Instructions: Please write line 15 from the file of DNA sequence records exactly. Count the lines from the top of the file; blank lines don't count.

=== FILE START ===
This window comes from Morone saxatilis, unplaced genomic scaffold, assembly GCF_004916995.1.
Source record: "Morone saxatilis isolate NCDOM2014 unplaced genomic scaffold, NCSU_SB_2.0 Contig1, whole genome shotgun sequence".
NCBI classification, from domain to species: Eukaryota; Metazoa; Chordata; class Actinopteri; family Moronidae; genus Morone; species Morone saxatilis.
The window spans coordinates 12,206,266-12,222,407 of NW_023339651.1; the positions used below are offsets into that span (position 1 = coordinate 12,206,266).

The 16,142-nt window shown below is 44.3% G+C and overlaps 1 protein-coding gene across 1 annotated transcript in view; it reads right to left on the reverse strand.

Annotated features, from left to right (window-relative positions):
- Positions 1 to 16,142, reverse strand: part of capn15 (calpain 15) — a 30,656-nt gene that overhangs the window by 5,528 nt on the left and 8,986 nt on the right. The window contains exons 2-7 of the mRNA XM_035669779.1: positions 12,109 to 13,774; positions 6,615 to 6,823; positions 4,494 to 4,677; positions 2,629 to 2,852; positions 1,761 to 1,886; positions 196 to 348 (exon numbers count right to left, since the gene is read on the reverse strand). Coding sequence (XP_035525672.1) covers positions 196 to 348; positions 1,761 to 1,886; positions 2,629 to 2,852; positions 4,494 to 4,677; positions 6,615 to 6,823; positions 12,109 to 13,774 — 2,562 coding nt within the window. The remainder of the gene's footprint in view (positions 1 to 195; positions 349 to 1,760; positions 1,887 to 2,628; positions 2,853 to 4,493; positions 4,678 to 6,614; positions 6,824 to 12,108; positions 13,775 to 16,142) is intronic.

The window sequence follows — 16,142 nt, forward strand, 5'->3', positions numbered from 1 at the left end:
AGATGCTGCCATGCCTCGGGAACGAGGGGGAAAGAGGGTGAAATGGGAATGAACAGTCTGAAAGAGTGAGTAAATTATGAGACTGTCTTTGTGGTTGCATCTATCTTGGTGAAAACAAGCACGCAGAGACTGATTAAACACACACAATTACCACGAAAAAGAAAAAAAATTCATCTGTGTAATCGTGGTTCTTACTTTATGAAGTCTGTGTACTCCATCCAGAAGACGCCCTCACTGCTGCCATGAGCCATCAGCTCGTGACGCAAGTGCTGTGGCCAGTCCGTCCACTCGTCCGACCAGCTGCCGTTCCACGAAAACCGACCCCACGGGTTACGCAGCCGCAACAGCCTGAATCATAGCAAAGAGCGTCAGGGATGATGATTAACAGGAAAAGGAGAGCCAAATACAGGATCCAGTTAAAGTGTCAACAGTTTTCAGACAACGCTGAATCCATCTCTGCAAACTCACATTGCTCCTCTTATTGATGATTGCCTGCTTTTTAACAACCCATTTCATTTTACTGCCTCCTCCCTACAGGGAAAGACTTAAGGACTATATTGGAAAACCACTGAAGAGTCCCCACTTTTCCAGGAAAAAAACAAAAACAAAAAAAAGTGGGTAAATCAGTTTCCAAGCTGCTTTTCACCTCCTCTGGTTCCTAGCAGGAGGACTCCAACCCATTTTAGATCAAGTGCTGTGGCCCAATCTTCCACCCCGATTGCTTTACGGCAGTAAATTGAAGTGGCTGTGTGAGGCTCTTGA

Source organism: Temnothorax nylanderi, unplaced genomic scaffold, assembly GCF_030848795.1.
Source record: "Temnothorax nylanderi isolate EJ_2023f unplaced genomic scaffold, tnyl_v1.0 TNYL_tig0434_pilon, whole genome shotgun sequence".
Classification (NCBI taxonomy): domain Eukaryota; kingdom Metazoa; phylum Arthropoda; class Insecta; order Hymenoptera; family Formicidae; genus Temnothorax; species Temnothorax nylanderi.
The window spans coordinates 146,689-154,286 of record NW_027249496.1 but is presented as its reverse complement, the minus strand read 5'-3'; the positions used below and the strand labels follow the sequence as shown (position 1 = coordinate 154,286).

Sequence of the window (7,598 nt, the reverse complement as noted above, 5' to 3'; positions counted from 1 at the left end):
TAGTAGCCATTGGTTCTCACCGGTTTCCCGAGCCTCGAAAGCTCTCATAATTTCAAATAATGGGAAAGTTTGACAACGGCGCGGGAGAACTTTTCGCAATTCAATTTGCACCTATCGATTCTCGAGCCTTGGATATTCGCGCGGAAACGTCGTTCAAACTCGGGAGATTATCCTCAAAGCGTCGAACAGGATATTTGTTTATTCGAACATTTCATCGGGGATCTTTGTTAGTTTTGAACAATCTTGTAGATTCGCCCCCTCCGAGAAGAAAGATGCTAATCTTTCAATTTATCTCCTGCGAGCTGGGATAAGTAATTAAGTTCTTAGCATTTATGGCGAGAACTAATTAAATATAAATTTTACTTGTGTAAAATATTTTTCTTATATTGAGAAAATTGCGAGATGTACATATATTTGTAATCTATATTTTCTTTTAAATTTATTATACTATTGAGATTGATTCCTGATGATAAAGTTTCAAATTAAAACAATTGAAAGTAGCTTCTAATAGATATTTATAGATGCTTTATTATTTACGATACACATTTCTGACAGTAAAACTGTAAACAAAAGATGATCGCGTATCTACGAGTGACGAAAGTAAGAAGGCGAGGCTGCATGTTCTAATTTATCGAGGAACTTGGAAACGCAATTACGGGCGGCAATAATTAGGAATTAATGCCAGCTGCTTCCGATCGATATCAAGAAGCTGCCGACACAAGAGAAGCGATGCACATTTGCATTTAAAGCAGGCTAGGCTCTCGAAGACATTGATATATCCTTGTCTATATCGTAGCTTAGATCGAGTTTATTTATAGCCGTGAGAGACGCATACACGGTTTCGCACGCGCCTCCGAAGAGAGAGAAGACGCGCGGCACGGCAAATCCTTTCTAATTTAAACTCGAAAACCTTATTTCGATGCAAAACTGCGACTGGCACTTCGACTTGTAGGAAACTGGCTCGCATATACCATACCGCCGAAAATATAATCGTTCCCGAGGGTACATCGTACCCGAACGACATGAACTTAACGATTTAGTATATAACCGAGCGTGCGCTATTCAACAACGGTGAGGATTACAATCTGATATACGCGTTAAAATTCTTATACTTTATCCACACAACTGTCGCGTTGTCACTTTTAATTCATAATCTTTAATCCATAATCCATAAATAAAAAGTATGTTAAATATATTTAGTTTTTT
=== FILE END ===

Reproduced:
TAGTAGCCATTGGTTCTCACCGGTTTCCCGAGCCTCGAAAGCTCTCATAATTTCAAATAATGGGAAAGTTTGACAACGGCGCGGGAGAACTTTTCGCAATTCAATTTGCACCTATCGATTCTCGAGCCTTGGATATTCGCGCGGAAACGTCGTTCAAACTCGGGAGATTATCCTCAAAGCGTCGAACAGGATATTTGTTTATTCGAACATTTCATCGGGGATCTTTGTTAGTTTTGAACAATCTTGTAGATTCGCCCCCTCCGAGAAGAAAGATGCTAATCTTTCAATTTATCTCCTGCGAGCTGGGATAAGTAATTAAGTTCTTAGCATTTATGGCGAGAACTAATTAAATATAAATTTTACTTGTGTAAAATATTTTTCTTATATTGAGAAAATTGCGAGATGTACATATATTTGTAATCTATATTTTCTTTTAAATTTATTATACTATTGAGATTGATTCCTGATGATAAAGTTTCAAATTAAAACAATTGAAAGTAGCTTCTAATAGATATTTATAGATGCTTTATTATTTACGATACACATTTCTGACAGTAAAACTGTAAACAAAAGATGATCGCGTATCTACGAGTGACGAAAGTAAGAAGGCGAGGCTGCATGTTCTAATTTATCGAGGAACTTGGAAACGCAATTACGGGCGGCAATAATTAGGAATTAATGCCAGCTGCTTCCGATCGATATCAAGAAGCTGCCGACACAAGAGAAGCGATGCACATTTGCATTTAAAGCAGGCTAGGCTCTCGAAGACATTGATATATCCTTGTCTATATCGTAGCTTAGATCGAGTTTATTTATAGCCGTGAGAGACGCATACACGGTTTCGCACGCGCCTCCGAAGAGAGAGAAGACGCGCGGCACGGCAAATCCTTTCTAATTTAAACTCGAAAACCTTATTTCGATGCAAAACTGCGACTGGCACTTCGACTTGTAGGAAACTGGCTCGCATATACCATACCGCCGAAAATATAATCGTTCCCGAGGGTACATCGTACCCGAACGACATGAACTTAACGATTTAGTATATAACCGAGCGTGCGCTATTCAACAACGGTGAGGATTACAATCTGATATACGCGTTAAAATTCTTATACTTTATCCACACAACTGTCGCGTTGTCACTTTTAATTCATAATCTTTAATCCATAATCCATAAATAAAAAGTATGTTAAATATATTTAGTTTTTT